High-speed rail is not the only thing on the nation’s infrastructure to-do list. China’s General Administration of Civil Aviation has budgeted $62 billion to build 100 new airports by 2020. All of this new infrastructure is being seen as the signs of progress, but what has been missed is how high-speed rail and the new airports are a way for China to get around a major problem it faces–an exorbitant, toll-based road system.

Have a mind to jump in your car and drive from Guangzhou to Beijing? Don’t forget to bring your wallet. The expressways connecting the south to Beijing are expensive, and a trip to the nation’s capital will run you close to $200 each way. Driving on toll roads in China–and almost all of the country’s expressways cost money–runs an average of 0.5 yuan (7 cents) per kilometer, or nearly 12 cents per mile. For many types of cars, the tolls are greater than the cost of the fuel burned.

The jacked-up cost of auto travel in China actually makes high-speed rail seem affordable, but tickets for high-speed trains are still out of reach for most Chinese. The speedy rail line meant to connect Beijing to the southern province of Fujian was closed after only two months in operation due to a lack of commercial interest…….(more details from The Forbes)

Posted in Cars, China, Life, News, Social, transport, travel, World | Comments Off on The Cost Of Driving In China- tolls greater than the cost of the fuel burned

China Grants Canada Destination Status

Posted by Author on December 5, 2009


Scott Deveau, National Post, Friday, December 04, 2009 –

Canadian tourism officials celebrated yesterday after Canada finally received its coveted approved destination status from China.

The designation essentially allows Chinese travel agents to begin marketing Canada as a holiday destination, and for Chinese travellers to come to Canada on a tourist visa.

For more than a decade Canadian tourism officials have lobbied the federal government and its Chinese counterpart for the designation. But they were forced to sit on the sidelines as more than 130 countries were awarded approved destination status (ADS), including Australia, the United States and such nations as Syria, Bulgaria and Jamaica.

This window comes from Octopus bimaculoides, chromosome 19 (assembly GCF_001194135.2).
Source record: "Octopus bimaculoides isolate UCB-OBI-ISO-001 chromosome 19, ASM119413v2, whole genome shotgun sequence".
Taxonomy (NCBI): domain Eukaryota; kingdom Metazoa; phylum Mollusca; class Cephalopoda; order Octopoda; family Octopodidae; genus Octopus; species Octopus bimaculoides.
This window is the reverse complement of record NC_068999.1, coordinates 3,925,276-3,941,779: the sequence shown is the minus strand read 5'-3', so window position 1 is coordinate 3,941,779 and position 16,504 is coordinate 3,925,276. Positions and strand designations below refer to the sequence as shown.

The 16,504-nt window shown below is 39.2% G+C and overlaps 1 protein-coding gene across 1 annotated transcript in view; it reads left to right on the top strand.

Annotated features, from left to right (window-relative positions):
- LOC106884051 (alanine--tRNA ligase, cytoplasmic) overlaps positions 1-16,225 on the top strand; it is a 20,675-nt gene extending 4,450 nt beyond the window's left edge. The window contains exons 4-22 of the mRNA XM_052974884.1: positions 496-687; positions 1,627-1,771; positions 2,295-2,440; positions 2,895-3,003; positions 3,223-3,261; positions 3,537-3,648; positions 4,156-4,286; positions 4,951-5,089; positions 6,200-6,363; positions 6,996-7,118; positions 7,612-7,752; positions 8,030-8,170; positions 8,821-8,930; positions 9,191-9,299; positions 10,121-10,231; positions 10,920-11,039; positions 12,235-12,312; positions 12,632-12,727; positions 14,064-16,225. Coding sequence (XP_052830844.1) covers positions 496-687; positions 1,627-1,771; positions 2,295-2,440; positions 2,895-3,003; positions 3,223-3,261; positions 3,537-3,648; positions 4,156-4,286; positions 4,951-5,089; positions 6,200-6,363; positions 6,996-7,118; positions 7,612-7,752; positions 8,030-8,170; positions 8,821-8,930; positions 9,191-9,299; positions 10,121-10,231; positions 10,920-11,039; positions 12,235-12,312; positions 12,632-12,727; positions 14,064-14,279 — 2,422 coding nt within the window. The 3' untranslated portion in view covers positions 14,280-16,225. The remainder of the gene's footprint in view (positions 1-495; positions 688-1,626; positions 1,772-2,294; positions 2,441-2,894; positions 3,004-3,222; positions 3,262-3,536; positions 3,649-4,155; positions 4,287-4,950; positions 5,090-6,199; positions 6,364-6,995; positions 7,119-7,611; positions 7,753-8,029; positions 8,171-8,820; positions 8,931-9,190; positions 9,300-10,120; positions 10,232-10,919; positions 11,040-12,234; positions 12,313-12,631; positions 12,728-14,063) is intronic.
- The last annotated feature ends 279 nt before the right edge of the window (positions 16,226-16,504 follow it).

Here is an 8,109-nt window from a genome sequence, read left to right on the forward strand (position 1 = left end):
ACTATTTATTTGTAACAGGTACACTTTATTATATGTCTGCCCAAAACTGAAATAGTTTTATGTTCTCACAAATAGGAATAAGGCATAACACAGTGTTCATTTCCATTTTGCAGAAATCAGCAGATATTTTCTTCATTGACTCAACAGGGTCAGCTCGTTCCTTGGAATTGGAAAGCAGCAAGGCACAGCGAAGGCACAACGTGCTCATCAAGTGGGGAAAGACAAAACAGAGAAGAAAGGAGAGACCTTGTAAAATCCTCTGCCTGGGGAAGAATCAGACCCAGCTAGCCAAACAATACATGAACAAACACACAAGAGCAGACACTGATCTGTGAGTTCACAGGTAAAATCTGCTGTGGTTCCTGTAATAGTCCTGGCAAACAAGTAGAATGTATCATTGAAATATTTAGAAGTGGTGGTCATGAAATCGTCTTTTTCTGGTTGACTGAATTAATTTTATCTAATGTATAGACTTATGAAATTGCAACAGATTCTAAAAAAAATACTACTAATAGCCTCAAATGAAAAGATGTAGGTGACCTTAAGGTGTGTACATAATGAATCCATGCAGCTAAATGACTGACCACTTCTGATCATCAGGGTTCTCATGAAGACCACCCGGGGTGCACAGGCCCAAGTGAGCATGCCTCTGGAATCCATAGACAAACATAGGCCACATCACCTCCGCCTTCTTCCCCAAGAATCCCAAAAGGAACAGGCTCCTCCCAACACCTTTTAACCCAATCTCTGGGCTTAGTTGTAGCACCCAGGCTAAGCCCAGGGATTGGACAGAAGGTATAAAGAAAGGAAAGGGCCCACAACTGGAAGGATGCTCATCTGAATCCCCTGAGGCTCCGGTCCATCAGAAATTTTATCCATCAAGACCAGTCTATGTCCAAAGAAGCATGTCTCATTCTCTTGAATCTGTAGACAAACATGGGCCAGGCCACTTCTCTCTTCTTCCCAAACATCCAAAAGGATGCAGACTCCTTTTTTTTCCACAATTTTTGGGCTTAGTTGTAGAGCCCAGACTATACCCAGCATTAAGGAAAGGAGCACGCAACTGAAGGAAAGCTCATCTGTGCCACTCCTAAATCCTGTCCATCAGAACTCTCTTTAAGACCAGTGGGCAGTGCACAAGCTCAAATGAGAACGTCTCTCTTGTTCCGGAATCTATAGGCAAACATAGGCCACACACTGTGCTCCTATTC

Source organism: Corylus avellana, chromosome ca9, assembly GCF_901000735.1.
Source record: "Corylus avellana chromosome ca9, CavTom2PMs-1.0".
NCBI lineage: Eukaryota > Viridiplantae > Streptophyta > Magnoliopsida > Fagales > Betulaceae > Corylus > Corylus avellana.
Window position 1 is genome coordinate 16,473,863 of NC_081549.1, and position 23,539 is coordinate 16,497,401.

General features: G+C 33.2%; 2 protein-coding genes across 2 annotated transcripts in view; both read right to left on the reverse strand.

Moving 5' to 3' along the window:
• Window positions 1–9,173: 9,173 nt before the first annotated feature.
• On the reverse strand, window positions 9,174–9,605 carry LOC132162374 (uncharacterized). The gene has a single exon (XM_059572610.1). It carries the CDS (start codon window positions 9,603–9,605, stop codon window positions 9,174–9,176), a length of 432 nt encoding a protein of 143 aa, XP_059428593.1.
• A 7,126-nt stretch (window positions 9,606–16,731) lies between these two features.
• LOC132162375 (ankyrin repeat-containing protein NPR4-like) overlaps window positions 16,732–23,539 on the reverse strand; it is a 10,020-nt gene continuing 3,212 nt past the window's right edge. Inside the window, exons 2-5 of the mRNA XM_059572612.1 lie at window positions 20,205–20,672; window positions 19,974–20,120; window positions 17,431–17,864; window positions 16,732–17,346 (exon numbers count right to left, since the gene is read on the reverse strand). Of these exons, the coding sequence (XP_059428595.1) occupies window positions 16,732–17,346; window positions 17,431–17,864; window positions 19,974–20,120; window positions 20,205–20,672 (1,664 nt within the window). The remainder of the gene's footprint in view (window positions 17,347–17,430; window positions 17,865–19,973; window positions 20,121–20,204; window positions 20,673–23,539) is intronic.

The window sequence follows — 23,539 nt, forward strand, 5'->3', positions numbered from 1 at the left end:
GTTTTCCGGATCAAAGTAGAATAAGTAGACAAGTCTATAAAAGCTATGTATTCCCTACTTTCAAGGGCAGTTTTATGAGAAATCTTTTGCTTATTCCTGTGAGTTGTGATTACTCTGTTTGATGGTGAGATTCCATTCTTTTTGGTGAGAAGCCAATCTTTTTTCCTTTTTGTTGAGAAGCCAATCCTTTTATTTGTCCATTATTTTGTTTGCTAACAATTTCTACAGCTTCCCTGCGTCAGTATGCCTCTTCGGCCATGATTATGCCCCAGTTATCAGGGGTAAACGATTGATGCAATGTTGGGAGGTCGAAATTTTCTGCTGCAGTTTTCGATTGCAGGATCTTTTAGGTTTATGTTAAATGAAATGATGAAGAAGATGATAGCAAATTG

David Redekop, principal research associate for the Conference Board of Canada, said the significance of Canada receiving the designation could not be underestimated, given China’s population of 1.3 billion would-be-tourists and 46 million outbound trips a year. An estimated 166,000 travellers came to Canada from China in 2008, a figure Canada could easily double in the next five years, he said. “This is a big deal for Canada.”…….

National Post

Posted in Canada, China, Economy, Life, News, travel, World | Comments Off on China Grants Canada Destination Status

Between China and a flu pandemic: EDITORIAL by Taipei Times

Posted by Author on April 28, 2009


Tuesday, Taipei Times, Taiwan, Apr 28, 2009 –

Amid reports that more than 100 people have died in Mexico from what is believed to be H1N1 swine influenza, 20 confirmed cases in the US and daily reports of possible cases in every corner of the world, Taiwanese health authorities have reacted with propriety: They have called for calm, reassured the public that the disease cannot be transmitted via food and heightened monitoring at ports of entry.

Fears of a pandemic and its impact on the global economy’s recovery sent most stock markets down yesterday, with the TAIEX dropping 2.99 percent. Economists in Australia, meanwhile, were saying that even a mild outbreak of swine flu could result in 1.4 million deaths worldwide and US$330 billion in lost production. (To put things in perspective, the Asian Development Bank said the cost of the SARS outbreak in 2003 for East and Southeast Asia was about US$18 billion.)

While it would be premature to call this “the big one” scientists have long been predicting, swine flu was responsible for three major pandemics in the past century — in 1918, 1957 and 1968.

Modern travel and the sheer number of people traveling daily have made it far easier for communicable diseases to spread. Given this, and in light of reports of possible outbreaks in countries such as New Zealand, which has ordered 50 people there to be quarantined, it is only a matter of time before cases start appearing close to home. In fact, it would not be a surprise if China already had some, which raises the specter, once again, of Chinese authorities’ tendency to muzzle reports of disease outbreaks — as it did in 2003.

The likelihood that an outbreak in China would go unreported is perhaps even greater today given the economic situation and fears of social instability. Confirmation of an outbreak and its consequences for the tottering economy would risk exacerbating social problems and undermine the Chinese Communist Party’s image as a totem of stability. Even if China had learned its lessons from 2003, institutional friction and the fact that information on disease outbreaks in China is a “state secret” means that by the time the information is made public, it may be too late to prevent the disease from spreading, especially in densely populated areas.